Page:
Kiwis assist stronger laws for social media


New Zealanders lack confidence in social media companies to keep them safe and are highly concerned about youth being exposed to harmful or inappropriate content.

A Classification Office report about what New Zealanders see on screen and online shows people support regulation of harmful online content.

“More and more people are online and, in particular, young people are living more of their lives online,” acting chief censor Rupert Ablett-Hampson said.

“We also know that online life now includes the consumption of content on many more platforms, including social media platforms like Tik Tok and Instagram, and there isn’t substantive regulation over that content at the moment.”

The report found 83 per cent of people were concerned about harmful or inappropriate content on social media, video-sharing sites or other websites.

Ablett-Hampson said the survey data showed a “significant shift” between people being able to make choices in what “regulated media”, like television shows and movies, what was consumed and the challenges of preventing exposure to harm through other mediums.

“I thought it was telling that 33 per cent of people had seen content that directly promotes or encourages violence towards others on things like race and culture and religion and sexuality,” he said.

Similarly, 20 per cent of the survey’s respondents had seen online content that encouraged self-harming behaviours.

The research came at a good time because the Government had commissioned a review of media and online content regulation, Ablett-Hampson said.

He said it aimed to design and implement a new approach to content regulation that minimized the risk of harm to New Zealanders.

“People have told us there’s a lot that can be done to make things better, including stronger regulation, better technical solutions, education, and tech/social media companies to take more responsibility, and we hope these insights will help inform the Government review. “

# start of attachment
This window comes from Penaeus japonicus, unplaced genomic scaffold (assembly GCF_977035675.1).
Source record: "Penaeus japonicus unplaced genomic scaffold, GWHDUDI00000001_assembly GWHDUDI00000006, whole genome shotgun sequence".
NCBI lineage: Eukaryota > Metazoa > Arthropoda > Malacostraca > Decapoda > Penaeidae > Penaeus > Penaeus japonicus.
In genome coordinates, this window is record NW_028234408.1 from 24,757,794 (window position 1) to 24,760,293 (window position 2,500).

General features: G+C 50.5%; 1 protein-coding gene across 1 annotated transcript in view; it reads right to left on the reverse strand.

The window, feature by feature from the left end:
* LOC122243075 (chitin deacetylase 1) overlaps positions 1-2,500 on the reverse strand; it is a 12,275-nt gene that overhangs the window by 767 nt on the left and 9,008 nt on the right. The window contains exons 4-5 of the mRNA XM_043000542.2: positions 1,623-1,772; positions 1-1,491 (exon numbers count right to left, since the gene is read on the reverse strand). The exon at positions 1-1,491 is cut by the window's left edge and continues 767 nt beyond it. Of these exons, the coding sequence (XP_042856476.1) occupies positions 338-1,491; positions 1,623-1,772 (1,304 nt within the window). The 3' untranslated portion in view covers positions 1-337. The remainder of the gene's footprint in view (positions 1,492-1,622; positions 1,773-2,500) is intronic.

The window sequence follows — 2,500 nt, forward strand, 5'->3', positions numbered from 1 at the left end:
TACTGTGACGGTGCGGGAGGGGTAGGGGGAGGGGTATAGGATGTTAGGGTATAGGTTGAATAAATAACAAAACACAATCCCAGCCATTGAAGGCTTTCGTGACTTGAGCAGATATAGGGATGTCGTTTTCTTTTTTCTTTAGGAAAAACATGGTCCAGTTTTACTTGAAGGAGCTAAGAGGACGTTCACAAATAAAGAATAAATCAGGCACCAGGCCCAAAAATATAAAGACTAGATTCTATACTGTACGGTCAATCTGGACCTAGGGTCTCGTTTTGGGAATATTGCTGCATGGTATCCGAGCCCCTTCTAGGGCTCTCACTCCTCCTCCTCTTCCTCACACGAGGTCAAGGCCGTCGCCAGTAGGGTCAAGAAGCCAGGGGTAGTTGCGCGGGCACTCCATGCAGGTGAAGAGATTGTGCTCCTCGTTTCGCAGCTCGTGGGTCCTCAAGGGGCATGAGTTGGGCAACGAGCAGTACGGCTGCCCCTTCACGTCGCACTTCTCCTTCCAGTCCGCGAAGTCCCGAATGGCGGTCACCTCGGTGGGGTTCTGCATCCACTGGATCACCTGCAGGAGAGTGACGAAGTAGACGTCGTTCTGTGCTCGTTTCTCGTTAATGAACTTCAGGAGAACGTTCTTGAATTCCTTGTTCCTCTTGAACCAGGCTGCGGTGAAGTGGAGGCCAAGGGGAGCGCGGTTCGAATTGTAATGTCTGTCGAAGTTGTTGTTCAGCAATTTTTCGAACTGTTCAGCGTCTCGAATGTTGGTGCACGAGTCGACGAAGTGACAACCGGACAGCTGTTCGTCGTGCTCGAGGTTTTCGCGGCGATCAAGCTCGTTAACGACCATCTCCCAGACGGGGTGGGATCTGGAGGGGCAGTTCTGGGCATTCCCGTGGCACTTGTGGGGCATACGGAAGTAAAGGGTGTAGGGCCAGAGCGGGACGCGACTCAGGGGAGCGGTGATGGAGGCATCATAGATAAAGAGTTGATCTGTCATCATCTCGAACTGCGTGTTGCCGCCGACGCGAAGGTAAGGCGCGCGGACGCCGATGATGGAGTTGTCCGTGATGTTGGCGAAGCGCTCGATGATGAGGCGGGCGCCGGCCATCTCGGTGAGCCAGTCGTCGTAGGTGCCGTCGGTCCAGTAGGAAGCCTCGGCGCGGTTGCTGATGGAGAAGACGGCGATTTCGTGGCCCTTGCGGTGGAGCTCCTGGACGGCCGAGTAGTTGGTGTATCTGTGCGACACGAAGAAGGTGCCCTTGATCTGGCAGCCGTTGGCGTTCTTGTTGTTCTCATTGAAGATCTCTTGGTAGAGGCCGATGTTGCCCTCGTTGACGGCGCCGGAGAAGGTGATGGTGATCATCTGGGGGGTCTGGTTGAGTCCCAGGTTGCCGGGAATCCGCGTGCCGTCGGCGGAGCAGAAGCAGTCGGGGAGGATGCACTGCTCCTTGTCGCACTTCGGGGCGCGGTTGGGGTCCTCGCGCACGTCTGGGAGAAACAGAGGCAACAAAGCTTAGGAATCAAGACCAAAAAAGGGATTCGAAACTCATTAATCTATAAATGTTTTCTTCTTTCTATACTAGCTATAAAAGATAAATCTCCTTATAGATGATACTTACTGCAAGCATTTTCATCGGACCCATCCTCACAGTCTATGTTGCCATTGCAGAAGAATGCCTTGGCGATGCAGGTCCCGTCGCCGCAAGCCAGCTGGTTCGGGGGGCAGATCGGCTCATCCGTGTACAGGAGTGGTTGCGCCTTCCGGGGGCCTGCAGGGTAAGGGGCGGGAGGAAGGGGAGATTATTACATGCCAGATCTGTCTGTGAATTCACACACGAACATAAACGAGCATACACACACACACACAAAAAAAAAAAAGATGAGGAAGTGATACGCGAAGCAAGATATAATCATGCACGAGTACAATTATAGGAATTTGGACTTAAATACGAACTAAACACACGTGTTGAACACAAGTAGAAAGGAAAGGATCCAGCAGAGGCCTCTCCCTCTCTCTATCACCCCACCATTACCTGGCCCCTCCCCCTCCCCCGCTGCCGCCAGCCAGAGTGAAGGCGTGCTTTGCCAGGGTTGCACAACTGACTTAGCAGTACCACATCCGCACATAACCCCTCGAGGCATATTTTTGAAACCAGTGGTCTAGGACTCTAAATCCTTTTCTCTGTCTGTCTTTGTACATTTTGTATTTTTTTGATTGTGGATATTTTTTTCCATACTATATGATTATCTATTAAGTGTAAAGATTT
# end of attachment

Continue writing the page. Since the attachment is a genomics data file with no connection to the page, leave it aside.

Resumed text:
Ablett-Hampson said the report was more directed towards children and young people “because that’s the focus” of the Classification Office.

However, he “completely” agreed all New Zealanders were vulnerable to harmful content exposure.

“I think that a lot of the misinformation that resulted in the Covid hesitancy, and the protests at Parliament … arose directly as a result of material that was imported into New Zealand via social media platforms.”

Online harm was “particularly prevalent” in New Zealand, with some “really direct experiences”, he said, which included things like the March 15 mosque attacks.

On Tuesday, Ablett-Hampson banned a pseudo-documentary using extensive footage from a live stream of the attacks, which also had a voiceover claiming the attacks were fabricated.

In an interim decision, he classified it as objectionable content. It is an offense for anyone to download, view or share it.

The 33-minute-long video acted as a second part to a piece that was banned in February.

A final decision on the content’s ban will be issued within 20 days.

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